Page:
One of the failings in dance music, or at least an area where it could do better, is that many of the genre’s creators are happy to sacrifice melody for the beat. Yes, I know that dance is all about the beat, that it is those almost tribalistic rhythms, those hypnotic percussive grooves which are king when it comes to filling the dance floor. But surely you don’t have to choose one over the other. Just because you are trying to build the most fantastic rhythms, the most seductive beat patterns, the most euphoric and enticing grooves, doesn’t mean that the track can’t have a melody, a riff or a hook.

And that is something that Martin O Kilmer proves perfectly on his latest release Recognize. Right from the start, a piano riff helps drive the beat along in the form of a short, sharp and shockingly good riff. It is simple, effective, addictive…the best things always are. And as it sits there in the centre of the song, it acts as the perfect bridge between thumping drums and street-wise vocals, between bottom end drive and the sweeter sonics and vocal trip of the musical top line.

It makes a real difference and sets Recognize apart from the average speed over substance, motion over melody dance floor track of today’s cool but slightly conformist, clubland sound. The piano line grounds it, gives the track a heart, a soul even.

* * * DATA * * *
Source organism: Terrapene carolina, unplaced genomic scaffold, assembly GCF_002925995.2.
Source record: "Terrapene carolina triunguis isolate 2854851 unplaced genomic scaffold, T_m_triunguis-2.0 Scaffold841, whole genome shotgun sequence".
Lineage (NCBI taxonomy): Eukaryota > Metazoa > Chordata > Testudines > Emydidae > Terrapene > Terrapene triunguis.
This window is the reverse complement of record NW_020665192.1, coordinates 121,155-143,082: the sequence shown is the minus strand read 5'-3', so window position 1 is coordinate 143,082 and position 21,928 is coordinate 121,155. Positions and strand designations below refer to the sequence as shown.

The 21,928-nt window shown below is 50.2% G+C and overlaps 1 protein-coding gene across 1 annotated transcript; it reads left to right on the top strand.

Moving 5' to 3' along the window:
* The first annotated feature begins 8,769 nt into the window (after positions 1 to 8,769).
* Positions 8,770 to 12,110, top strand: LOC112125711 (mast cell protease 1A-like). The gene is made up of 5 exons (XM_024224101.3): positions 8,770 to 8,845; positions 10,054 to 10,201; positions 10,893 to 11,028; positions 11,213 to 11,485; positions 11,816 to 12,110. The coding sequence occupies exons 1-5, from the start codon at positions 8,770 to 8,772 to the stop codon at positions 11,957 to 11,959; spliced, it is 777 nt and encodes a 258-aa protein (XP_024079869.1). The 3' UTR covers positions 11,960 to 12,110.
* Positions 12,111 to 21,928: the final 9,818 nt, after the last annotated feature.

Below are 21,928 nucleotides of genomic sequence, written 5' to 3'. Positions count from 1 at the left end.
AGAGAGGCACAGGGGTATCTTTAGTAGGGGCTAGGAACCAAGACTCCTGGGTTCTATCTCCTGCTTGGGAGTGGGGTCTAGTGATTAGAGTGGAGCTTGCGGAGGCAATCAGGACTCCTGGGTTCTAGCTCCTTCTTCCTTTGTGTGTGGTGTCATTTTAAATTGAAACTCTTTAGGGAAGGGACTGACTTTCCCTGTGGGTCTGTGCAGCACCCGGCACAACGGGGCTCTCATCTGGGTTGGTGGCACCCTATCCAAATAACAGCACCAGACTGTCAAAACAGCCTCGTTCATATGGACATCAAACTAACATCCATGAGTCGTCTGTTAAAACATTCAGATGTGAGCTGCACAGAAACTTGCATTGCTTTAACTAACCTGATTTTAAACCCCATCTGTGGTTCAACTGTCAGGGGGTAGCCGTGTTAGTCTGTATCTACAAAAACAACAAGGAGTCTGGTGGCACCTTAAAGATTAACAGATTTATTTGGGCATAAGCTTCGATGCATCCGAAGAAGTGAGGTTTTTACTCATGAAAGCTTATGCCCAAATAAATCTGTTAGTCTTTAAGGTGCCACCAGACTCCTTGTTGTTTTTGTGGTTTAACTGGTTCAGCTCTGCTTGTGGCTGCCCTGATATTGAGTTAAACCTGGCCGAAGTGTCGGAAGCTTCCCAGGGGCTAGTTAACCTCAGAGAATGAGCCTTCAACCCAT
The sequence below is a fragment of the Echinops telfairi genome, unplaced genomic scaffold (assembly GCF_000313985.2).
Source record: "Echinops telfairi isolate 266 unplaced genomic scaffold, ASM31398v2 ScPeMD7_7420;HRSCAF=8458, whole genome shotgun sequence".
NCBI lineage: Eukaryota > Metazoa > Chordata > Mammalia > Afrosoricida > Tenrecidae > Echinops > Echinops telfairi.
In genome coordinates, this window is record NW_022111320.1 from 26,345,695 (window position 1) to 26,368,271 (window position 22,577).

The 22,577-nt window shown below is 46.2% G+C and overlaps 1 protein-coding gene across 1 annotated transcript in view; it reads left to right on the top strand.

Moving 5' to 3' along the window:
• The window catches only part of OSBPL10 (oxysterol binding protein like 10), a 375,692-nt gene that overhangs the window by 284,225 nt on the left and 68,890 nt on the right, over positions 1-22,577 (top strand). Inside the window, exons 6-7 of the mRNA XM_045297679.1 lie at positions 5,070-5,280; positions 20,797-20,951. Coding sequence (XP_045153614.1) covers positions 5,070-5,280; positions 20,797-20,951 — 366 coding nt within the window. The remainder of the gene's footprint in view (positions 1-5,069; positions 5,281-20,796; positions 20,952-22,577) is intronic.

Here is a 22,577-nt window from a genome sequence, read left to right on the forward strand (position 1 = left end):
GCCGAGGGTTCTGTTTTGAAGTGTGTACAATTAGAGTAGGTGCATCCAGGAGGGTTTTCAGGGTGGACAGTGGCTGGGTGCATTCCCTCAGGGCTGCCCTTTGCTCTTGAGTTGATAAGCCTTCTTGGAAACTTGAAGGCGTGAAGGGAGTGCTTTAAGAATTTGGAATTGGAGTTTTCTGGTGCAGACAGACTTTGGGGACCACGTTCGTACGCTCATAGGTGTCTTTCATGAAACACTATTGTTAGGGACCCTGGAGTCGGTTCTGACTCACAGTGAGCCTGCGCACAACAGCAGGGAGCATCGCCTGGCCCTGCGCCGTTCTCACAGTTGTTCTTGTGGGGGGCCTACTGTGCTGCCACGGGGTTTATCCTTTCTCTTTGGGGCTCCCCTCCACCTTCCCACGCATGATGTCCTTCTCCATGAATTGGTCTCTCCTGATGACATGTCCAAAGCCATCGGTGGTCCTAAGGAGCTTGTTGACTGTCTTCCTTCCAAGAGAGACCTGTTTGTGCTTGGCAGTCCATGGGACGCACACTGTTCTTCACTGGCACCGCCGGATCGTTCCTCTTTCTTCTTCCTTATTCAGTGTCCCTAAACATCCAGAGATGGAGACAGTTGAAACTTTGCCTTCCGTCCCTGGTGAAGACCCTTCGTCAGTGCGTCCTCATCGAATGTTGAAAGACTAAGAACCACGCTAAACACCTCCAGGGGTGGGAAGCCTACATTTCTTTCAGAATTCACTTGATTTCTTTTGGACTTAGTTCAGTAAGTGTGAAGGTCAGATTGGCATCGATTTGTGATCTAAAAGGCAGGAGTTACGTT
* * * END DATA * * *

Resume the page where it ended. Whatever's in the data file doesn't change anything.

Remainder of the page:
One of the great things about Martin O Kilmer‘s music in general and this track, in particular, is that it takes elements from across scenes and sounds and styles, from 70’s disco, 80’s mainstream pop, 90’s dance music and 21st-century electronica and uses those wide-ranging influences to forge music that is both familiar and infectious yet unique and forward-thinking.

It mixes conversational, sultry vocals, skittering beats and weaves of synth textures to create a sound that ebbs and flows between euphoric dance grooves and subdued, alternative electronica. And, through these tones and textures drives that distinctive piano sound to both anchor all the layers together but also to tether the tune to the dancefloor, keeping it real and accessible.

Martin O Kilmer‘s music acknowledges the past whilst building new sonic futures, it wanders the underground pathways of the alternative dance scene whilst appealing to the more discerning tastes of everyone from the mainstream pop picker to the most progressive and forward-thinking dance pioneer. And the real charm of Recognize is that it does all of this through only the most spacious and selective sonic elements. It ain’t what you do, it’s the way that you do it. Never was that more true than here.

Previous articleSlow Coda – Slow Coda (reviewed by Dave Franklin)
Next articleOn The Hill – Angelo Nicola Giuliano (reviewed by Dave Franklin)
Musician, scribbler, historian, gnostic, seeker of enlightenment, asker of the wrong questions, delver into the lost archives, fugitive from the law of averages, blogger, quantum spanner, left footed traveller, music journalist, zenarchist, freelance writer, reviewer and gemini. People have woken up to worse.

Leave a Reply